(OMAHA, Nebraska) – John Shuster set the tone early in the game that he was not going to be denied a fourth trip to the Olympic Winter Games.
Shuster (Superior, Wis.) and teammates Tyler George (Duluth, Minn.), Matt Hamilton (McFarland, Wis.), John Landsteiner (Duluth, Minn.), and Joe Polo (Duluth, Minn.) secured a 7-5 victory tonight over Heath McCormick’s team as the 2018 U.S. Olympic Team Trials came to a close at Baxter Arena. The team is coached by Phill Drobnick (Eveleth, Minn.).
“This team is a special team. I just have no other words except that I’m really proud of the way they handled themselves,” said Shuster, 35. “We lost that first game and dug ourselves a little bit of a hole. The resiliency that these guys showed was great. We had to get a quick start and hang on for dear life – because those guys gave us everything they had.”
Shuster, George, Hamilton, and Landsteiner, who was Shuster’s teammate at the 2014 Olympic Games, will be nominated to the United States Olympic Committee as Team USA at the Olympic Winter Games PyeongChang. The alternates for both the men’s and the women’s teams will be announced within 10 days per the 2018 U.S. Olympic Team Trials for Curling procedures.
Shuster was part of the historical bronze-medal finish in Italy at the 2006 Olympic Winter Games and has skipped Team USA at the 2010 and 2014 Olympic Games. He becomes the first U.S. male curler to make it to a fourth Olympic Games.
“This one actually feels a lot more like the first one because it’s a long journey with a common group. The last two Olympics that I went, our teams kind of came together the last year. This group, basically from the time the last Olympic cycle ended, we came together and did it all together as a team. That makes this one extra special and also extra exciting to get there because I think it’s the most prepared team I’ve been a part of heading to the Olympics.”
McCormick (Sarnia, Ontario) and teammates Chris Plys (Duluth, Minn.), Korey Dropkin (Duluth, Minn.), and Tom Howell (Milwaukee, Wis.) won the first game in the best-of-three series on Friday night but lost the next two.
“It’s a disappointing week. We came here knowing we were very capable of doing this. We had the right attitude all week. We stayed positive, fought back a couple of times when we needed to. Unfortunately, we didn’t get it done. Even in yesterday’s game, an inch here or an inch there and we could’ve stolen three of those ends and finished it yesterday,” McCormick said.
“I am extremely proud of our team, but that’s a heck of a curling team we just won a best-of-three series against,” Shuster said.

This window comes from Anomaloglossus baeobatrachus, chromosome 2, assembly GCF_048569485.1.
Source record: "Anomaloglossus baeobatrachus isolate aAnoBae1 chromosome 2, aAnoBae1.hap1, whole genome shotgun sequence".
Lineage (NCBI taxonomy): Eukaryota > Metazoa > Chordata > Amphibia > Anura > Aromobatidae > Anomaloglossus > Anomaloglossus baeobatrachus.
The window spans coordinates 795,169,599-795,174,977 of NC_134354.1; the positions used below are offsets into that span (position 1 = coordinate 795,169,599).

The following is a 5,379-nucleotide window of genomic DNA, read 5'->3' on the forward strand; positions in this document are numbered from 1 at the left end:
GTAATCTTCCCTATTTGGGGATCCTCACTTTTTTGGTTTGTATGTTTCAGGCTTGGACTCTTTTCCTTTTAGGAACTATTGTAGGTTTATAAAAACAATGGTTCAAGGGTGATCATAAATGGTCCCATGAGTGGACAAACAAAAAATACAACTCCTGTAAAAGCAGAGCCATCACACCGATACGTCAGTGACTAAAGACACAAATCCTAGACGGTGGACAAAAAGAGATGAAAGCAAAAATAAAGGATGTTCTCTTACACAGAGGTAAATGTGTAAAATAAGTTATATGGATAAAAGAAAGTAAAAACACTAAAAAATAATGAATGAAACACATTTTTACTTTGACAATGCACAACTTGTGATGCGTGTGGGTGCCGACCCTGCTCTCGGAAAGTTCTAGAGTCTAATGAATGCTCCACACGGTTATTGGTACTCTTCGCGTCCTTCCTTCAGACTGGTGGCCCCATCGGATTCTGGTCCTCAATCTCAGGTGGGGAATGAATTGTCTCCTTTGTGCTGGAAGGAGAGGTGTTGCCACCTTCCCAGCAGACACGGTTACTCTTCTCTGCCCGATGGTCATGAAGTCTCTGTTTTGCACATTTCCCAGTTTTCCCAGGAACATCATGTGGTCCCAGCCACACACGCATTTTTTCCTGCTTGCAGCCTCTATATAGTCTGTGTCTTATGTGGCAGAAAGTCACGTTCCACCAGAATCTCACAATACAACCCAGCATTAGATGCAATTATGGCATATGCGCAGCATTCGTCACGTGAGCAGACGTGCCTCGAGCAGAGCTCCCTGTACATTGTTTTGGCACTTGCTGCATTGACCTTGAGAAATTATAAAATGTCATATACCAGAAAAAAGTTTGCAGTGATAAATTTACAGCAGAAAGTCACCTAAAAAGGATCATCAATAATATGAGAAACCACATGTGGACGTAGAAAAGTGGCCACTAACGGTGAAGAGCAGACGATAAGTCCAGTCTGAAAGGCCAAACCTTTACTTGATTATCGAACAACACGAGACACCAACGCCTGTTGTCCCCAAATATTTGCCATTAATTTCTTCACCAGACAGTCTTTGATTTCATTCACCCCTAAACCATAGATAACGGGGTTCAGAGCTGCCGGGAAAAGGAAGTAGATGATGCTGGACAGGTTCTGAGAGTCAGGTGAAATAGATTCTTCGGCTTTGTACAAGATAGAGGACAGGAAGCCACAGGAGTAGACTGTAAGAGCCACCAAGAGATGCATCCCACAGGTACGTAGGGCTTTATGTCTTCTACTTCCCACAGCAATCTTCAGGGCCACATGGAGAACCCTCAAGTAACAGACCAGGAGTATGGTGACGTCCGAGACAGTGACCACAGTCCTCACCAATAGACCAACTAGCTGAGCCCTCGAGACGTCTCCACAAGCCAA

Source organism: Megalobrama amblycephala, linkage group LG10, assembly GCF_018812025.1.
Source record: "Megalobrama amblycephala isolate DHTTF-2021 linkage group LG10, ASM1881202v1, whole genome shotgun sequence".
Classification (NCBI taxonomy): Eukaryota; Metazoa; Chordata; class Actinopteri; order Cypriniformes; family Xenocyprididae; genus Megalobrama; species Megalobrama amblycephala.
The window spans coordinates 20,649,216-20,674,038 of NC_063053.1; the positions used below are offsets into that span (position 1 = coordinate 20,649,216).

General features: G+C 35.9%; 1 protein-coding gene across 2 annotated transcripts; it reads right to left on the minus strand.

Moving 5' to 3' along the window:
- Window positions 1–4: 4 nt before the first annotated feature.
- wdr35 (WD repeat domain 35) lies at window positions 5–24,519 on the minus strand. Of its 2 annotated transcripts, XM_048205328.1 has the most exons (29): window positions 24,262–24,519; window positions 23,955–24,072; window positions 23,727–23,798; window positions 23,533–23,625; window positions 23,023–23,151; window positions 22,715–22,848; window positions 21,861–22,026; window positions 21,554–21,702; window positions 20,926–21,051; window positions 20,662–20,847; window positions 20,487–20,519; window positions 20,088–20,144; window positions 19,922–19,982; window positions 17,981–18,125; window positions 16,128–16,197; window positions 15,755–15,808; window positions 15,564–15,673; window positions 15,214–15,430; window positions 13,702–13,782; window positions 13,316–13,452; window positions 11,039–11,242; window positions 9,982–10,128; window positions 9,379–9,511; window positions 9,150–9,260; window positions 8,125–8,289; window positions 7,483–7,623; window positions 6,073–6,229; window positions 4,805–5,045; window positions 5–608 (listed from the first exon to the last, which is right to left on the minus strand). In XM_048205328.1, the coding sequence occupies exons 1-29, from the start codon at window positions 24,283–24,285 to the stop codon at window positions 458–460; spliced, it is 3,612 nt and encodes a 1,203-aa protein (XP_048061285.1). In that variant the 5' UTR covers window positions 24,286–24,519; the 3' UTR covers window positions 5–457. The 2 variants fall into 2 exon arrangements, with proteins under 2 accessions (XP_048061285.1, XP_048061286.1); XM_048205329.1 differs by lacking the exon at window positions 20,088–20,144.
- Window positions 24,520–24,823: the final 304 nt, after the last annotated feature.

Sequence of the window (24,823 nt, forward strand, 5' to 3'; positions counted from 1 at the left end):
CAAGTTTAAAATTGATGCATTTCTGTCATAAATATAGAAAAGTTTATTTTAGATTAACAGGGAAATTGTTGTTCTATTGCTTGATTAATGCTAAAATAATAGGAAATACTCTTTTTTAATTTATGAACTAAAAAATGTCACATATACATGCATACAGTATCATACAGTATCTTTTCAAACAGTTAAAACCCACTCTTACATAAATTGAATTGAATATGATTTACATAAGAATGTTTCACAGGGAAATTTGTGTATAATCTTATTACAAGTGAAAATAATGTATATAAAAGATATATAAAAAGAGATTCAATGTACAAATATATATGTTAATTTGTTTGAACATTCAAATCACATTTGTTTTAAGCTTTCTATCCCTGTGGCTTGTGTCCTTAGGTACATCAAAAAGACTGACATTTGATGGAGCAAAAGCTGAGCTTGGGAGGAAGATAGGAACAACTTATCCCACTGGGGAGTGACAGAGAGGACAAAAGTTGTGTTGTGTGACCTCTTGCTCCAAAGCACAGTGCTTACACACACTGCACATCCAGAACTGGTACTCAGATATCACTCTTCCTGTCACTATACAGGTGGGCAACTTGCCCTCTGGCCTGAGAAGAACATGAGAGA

Team Shuster started strong with a takeout to score three points out of the gates. McCormick’s team was under pressure in the second end and answered when they converted an in-off double takeout to score two points. McCormick had an end-saving raise double takeout to hold Shuster to a single in the third end. Shuster’s team then went on defense and forced McCormick to draw for a single point in the fourth end.
It was McCormick’s time to apply pressure and Shuster was staring down five yellow stones when he threw his final rock of the fifth end to score. Team McCormick was working toward a deuce in the sixth end until McCormick’s first skip stone rolled out after the takeout. That allowed Shuster to remove the other stone and the end was blanked.
McCormick would be denied a chance for a deuce again in the seventh after Shuster made a great double takeout to force his opponent to make a hit to score one. Shuster’s team would be held to a single in the eighth when their attempt to split a second stone into scoring position wasn’t close enough.
In in the ninth end, McCormick’s team had to fight to score a single as they faced three Shuster rocks in the rings with the last stone. The 10th end was kept tidy with the front end making the necessary shots to give Shuster an open takeout for the win.
“I’ve had a few heartbreaks that have stung and made it hard to bounce back sometime,” said George, who lost the 2010 Olympic Trials final to Shuster. “It’s just still hitting. It’s just been such a long road and I’m so happy I get to share it with my family, the team and all my loved ones. I don’t know if I’ve ever felt so fulfilled in my life.”
“This was always the ultimate goal and we knew we were capable of reaching it,” said George, whose younger sister, Courtney was a member of the 2006 U.S. Olympic Team. “I think we’re going to go in confident. We’ve played in the last three worlds and finished top five. We’re the only team in the world that’s done that. We’ve beaten a couple of the last world champions that will be there. We know the competition so it’s going to be nothing new for us except the venue and, obviously, a bigger venue. I honestly think this was the biggest hurdle with regard to the pressure and getting there because we’re it felt like it was our spot – we just had to claim it. We’ve been the top team for the last three years.”
Hamilton and Polo are both also qualified to compete in the upcoming 2018 U.S. Olympic Mixed Doubles Team Trials. In addition, Nina Roth, Tabitha Peterson and Becca Hamilton of the women’s Olympic team are qualified for the Mixed Doubles Trials. The Hamilton siblings become the first brother-sister combination to compete at the same Olympic Winter Games.
The 2018 Olympic Winter Games will take place Feb. 9-25 in PyeongChang, South Korea. Curling was first contested as an Olympic sport in 1924 but not again until 1998. The U.S. has won one Olympic medal during that time – bronze in 2006.